Visual Tools and Narratives: New Ways to Improve Financial Literacy

Global Financial Literacy Excellence Center Working Paper No. 2014-1

Becker Friedman Institute for Research in Economics Working Paper No. 2585231

41 Pages Posted: 27 Mar 2015

See all articles by Annamaria Lusardi

Annamaria Lusardi

George Washington University - Department of Accountancy; National Bureau of Economic Research (NBER)

Anya Samek

Center for Economic and Social Research (CESR); University of Southern California - Department of Economics

Arie Kapteyn

Dornsife Center for Economic and Social Research - University of Southern California; IZA Institute of Labor Economics

Lewis Glinert

Dartmouth College

Angela Hung

RAND Corporation - Labor and Population

Aileen Heinberg

RAND Corporation

Multiple version iconThere are 2 versions of this paper

Date Written: June 9, 2014

Abstract

In this paper, we developed and experimentally evaluated four novel educational programs delivered online: an informational brochure, a visual interactive tool, a written narrative, and a video narrative. The programs were designed to inform people about risk diversification, an essential concept for financial decision-making. The effectiveness of these programs was evaluated using the RAND American Life Panel. Participants were exposed to one of the programs, and then asked to answer questions measuring financial literacy and self-efficacy. All of the programs were found to be effective at increasing self-efficacy, and several improved financial literacy, providing new evidence for the value of programs designed to help individuals make financial decisions. The video was more effective at improving financial literacy scores than the written narrative, highlighting the power of online media in financial education.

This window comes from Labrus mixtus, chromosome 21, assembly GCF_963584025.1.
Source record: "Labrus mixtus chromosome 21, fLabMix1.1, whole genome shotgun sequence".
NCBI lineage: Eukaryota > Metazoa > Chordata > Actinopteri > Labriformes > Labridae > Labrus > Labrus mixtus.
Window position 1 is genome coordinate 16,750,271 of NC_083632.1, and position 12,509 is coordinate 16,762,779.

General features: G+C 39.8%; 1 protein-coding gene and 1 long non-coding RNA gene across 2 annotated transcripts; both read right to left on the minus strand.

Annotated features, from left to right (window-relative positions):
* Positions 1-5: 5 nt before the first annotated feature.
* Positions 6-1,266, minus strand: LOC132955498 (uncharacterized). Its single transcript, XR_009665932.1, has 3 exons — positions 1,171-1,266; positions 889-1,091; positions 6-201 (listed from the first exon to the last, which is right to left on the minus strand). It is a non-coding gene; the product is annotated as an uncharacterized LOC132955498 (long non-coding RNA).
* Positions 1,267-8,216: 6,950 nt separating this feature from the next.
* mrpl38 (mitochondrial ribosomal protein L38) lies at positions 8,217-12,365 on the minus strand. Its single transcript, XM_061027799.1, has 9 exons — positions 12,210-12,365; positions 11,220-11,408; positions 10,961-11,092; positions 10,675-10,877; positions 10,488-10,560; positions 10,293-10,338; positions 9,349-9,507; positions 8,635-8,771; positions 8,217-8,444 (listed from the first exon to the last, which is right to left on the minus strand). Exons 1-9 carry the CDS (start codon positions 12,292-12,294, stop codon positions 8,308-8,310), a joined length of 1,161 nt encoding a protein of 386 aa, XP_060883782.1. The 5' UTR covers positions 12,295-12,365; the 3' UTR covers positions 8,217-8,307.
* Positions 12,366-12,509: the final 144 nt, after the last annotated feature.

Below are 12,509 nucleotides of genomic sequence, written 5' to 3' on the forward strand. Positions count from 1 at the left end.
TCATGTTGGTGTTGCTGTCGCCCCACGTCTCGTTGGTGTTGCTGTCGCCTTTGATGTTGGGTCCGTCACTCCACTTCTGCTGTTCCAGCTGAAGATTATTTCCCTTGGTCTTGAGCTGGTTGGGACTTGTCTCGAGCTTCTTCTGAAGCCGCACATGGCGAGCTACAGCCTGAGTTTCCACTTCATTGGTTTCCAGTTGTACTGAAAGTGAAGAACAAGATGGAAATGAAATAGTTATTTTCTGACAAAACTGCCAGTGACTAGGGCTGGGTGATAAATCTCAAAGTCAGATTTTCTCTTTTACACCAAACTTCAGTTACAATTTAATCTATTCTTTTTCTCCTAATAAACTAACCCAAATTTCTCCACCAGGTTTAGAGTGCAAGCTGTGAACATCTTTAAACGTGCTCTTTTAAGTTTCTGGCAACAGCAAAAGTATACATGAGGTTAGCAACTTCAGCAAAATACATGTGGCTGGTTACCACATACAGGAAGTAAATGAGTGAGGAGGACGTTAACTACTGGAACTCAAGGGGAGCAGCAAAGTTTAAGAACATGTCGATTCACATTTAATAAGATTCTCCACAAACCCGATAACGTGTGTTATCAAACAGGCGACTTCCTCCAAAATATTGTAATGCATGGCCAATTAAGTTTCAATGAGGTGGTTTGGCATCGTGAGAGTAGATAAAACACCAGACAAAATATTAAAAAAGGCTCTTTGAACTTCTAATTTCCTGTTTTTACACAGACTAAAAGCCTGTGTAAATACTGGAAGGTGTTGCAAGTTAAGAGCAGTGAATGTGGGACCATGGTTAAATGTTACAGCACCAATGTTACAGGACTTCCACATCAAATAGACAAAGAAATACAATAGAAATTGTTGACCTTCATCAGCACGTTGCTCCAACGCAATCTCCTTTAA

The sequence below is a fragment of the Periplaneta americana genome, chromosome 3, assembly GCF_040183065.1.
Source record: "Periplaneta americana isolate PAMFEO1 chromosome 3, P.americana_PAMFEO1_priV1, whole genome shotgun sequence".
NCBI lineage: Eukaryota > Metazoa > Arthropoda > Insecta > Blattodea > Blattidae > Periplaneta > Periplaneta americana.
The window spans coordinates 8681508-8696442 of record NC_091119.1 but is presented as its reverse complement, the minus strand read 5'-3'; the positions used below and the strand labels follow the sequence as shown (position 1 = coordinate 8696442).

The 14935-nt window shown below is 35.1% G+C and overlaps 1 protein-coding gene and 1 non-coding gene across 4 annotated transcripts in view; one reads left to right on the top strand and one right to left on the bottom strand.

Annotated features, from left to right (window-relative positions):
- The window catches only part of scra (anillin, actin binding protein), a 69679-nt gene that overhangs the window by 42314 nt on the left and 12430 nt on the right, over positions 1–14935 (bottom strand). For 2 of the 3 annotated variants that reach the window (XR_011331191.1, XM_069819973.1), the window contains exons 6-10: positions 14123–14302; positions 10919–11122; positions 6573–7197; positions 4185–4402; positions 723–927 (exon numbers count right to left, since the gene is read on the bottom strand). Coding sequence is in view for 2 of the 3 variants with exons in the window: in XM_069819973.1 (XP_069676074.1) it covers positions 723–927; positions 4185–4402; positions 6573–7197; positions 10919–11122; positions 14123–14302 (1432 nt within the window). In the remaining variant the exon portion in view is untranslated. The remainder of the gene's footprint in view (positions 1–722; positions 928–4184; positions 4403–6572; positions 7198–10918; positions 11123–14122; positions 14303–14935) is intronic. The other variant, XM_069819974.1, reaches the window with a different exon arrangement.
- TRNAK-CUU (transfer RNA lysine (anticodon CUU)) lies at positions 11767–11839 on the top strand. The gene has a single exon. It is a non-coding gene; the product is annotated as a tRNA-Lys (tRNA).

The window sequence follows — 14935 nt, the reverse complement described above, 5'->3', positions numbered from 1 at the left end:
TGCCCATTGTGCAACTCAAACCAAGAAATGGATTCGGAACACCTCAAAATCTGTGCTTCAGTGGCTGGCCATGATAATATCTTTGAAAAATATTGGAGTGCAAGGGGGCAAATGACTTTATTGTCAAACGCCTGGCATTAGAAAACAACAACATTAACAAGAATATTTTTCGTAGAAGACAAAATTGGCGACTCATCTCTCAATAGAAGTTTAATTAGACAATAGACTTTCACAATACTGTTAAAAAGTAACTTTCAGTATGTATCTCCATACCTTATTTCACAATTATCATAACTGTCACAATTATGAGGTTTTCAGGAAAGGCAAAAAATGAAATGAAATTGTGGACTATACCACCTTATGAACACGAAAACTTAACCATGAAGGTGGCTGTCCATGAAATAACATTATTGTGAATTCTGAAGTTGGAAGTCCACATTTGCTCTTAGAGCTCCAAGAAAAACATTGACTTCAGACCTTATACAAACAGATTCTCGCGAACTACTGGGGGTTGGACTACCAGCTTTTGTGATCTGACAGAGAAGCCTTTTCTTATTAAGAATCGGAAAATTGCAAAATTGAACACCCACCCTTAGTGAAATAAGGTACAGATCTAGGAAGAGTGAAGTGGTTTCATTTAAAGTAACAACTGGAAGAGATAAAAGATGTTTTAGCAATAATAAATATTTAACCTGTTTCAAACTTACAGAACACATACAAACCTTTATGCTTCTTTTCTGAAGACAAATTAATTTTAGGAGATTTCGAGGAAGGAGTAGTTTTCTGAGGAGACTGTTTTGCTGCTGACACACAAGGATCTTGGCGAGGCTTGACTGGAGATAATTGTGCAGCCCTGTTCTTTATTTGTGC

Keywords: financial literacy, stories, videos, visual analytic tools

JEL Classification: C83, D14, G11

Suggested Citation

Lusardi, Annamaria and Samek, Anya and Kapteyn, Arie and Glinert, Lewis and Hung, Angela and Heinberg, Aileen, Visual Tools and Narratives: New Ways to Improve Financial Literacy (June 9, 2014). Global Financial Literacy Excellence Center Working Paper No. 2014-1; Becker Friedman Institute for Research in Economics Working Paper No. 2585231. Available at SSRN: https://ssrn.com/abstract=2585231 or http://dx.doi.org/10.2139/ssrn.2585231

Annamaria Lusardi (Contact Author)

George Washington University - Department of Accountancy ( email )

George Washington University School of Business
Washington, DC 20052
United States

HOME PAGE: http://business.gwu.edu/profiles/annamaria-lusardi/

National Bureau of Economic Research (NBER)

1050 Massachusetts Avenue
Cambridge, MA 02138
United States

Anya Samek

Center for Economic and Social Research (CESR) ( email )

635 Downey Way
Los Angeles, CA 90089-3332
United States

University of Southern California - Department of Economics ( email )

3620 South Vermont Ave. Kaprielian (KAP) Hall, 300
Los Angeles, CA 90089
United States

Arie Kapteyn

Dornsife Center for Economic and Social Research - University of Southern California ( email )

635 Downey Way
Los Angeles, CA 90089-3332
United States
310-448-5383 (Phone)

IZA Institute of Labor Economics

P.O. Box 7240
Bonn, D-53072
Germany

Lewis Glinert

Dartmouth College ( email )

Department of Sociology
Hanover, NH 03755
United States

Angela Hung

RAND Corporation - Labor and Population ( email )

United States

Aileen Heinberg

RAND Corporation ( email )

1776 Main Street
P.O. Box 2138
Santa Monica, CA 90407-2138
United States

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